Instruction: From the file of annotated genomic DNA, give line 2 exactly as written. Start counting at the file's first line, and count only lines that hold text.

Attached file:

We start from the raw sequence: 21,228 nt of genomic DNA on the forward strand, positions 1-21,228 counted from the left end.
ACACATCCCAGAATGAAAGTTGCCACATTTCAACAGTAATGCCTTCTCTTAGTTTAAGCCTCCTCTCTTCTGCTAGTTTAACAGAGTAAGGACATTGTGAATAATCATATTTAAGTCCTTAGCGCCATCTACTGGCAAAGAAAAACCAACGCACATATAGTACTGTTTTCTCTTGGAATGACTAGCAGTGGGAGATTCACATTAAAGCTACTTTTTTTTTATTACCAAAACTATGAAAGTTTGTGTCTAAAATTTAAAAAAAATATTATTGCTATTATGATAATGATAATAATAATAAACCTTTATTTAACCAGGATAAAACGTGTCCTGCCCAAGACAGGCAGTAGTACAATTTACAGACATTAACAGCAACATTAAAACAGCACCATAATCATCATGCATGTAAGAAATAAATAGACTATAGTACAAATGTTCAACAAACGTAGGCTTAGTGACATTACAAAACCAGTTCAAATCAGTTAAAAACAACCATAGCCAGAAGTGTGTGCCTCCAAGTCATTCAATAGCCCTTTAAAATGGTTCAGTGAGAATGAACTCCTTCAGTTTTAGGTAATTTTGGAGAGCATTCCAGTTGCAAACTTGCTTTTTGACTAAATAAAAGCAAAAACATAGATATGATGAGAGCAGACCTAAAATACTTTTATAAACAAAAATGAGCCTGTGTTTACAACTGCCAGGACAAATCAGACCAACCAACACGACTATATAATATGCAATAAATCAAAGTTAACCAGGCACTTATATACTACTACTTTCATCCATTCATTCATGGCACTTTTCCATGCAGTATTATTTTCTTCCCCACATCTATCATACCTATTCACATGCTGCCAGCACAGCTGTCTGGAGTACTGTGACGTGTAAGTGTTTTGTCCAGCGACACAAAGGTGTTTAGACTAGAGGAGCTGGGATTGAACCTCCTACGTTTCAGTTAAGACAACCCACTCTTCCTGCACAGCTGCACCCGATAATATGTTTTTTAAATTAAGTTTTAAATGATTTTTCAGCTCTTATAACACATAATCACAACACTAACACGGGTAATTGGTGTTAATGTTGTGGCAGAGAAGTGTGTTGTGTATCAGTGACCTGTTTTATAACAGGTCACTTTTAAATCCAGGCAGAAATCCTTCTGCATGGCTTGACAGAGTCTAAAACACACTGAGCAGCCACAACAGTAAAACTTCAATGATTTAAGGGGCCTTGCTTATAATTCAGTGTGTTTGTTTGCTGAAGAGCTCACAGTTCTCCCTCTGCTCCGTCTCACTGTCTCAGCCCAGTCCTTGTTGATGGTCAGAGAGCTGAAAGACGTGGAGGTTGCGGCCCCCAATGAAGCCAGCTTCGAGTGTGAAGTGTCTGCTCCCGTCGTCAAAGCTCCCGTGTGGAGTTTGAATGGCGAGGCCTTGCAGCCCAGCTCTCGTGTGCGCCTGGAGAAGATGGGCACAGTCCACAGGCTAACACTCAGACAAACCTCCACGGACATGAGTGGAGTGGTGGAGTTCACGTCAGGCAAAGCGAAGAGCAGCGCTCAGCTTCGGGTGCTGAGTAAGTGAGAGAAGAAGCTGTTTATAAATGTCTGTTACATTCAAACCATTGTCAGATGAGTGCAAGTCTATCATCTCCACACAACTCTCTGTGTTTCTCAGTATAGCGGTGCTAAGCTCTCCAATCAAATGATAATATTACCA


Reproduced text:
ACACATCCCAGAATGAAAGTTGCCACATTTCAACAGTAATGCCTTCTCTTAGTTTAAGCCTCCTCTCTTCTGCTAGTTTAACAGAGTAAGGACATTGTGAATAATCATATTTAAGTCCTTAGCGCCATCTACTGGCAAAGAAAAACCAACGCACATATAGTACTGTTTTCTCTTGGAATGACTAGCAGTGGGAGATTCACATTAAAGCTACTTTTTTTTTATTACCAAAACTATGAAAGTTTGTGTCTAAAATTTAAAAAAAATATTATTGCTATTATGATAATGATAATAATAATAAACCTTTATTTAACCAGGATAAAACGTGTCCTGCCCAAGACAGGCAGTAGTACAATTTACAGACATTAACAGCAACATTAAAACAGCACCATAATCATCATGCATGTAAGAAATAAATAGACTATAGTACAAATGTTCAACAAACGTAGGCTTAGTGACATTACAAAACCAGTTCAAATCAGTTAAAAACAACCATAGCCAGAAGTGTGTGCCTCCAAGTCATTCAATAGCCCTTTAAAATGGTTCAGTGAGAATGAACTCCTTCAGTTTTAGGTAATTTTGGAGAGCATTCCAGTTGCAAACTTGCTTTTTGACTAAATAAAAGCAAAAACATAGATATGATGAGAGCAGACCTAAAATACTTTTATAAACAAAAATGAGCCTGTGTTTACAACTGCCAGGACAAATCAGACCAACCAACACGACTATATAATATGCAATAAATCAAAGTTAACCAGGCACTTATATACTACTACTTTCATCCATTCATTCATGGCACTTTTCCATGCAGTATTATTTTCTTCCCCACATCTATCATACCTATTCACATGCTGCCAGCACAGCTGTCTGGAGTACTGTGACGTGTAAGTGTTTTGTCCAGCGACACAAAGGTGTTTAGACTAGAGGAGCTGGGATTGAACCTCCTACGTTTCAGTTAAGACAACCCACTCTTCCTGCACAGCTGCACCCGATAATATGTTTTTTAAATTAAGTTTTAAATGATTTTTCAGCTCTTATAACACATAATCACAACACTAACACGGGTAATTGGTGTTAATGTTGTGGCAGAGAAGTGTGTTGTGTATCAGTGACCTGTTTTATAACAGGTCACTTTTAAATCCAGGCAGAAATCCTTCTGCATGGCTTGACAGAGTCTAAAACACACTGAGCAGCCACAACAGTAAAACTTCAATGATTTAAGGGGCCTTGCTTATAATTCAGTGTGTTTGTTTGCTGAAGAGCTCACAGTTCTCCCTCTGCTCCGTCTCACTGTCTCAGCCCAGTCCTTGTTGATGGTCAGAGAGCTGAAAGACGTGGAGGTTGCGGCCCCCAATGAAGCCAGCTTCGAGTGTGAAGTGTCTGCTCCCGTCGTCAAAGCTCCCGTGTGGAGTTTGAATGGCGAGGCCTTGCAGCCCAGCTCTCGTGTGCGCCTGGAGAAGATGGGCACAGTCCACAGGCTAACACTCAGACAAACCTCCACGGACATGAGTGGAGTGGTGGAGTTCACGTCAGGCAAAGCGAAGAGCAGCGCTCAGCTTCGGGTGCTGAGTAAGTGAGAGAAGAAGCTGTTTATAAATGTCTGTTACATTCAAACCATTGTCAGATGAGTGCAAGTCTATCATCTCCACACAACTCTCTGTGTTTCTCAGTATAGCGGTGCTAAGCTCTCCAATCAAATGATAATATTACCA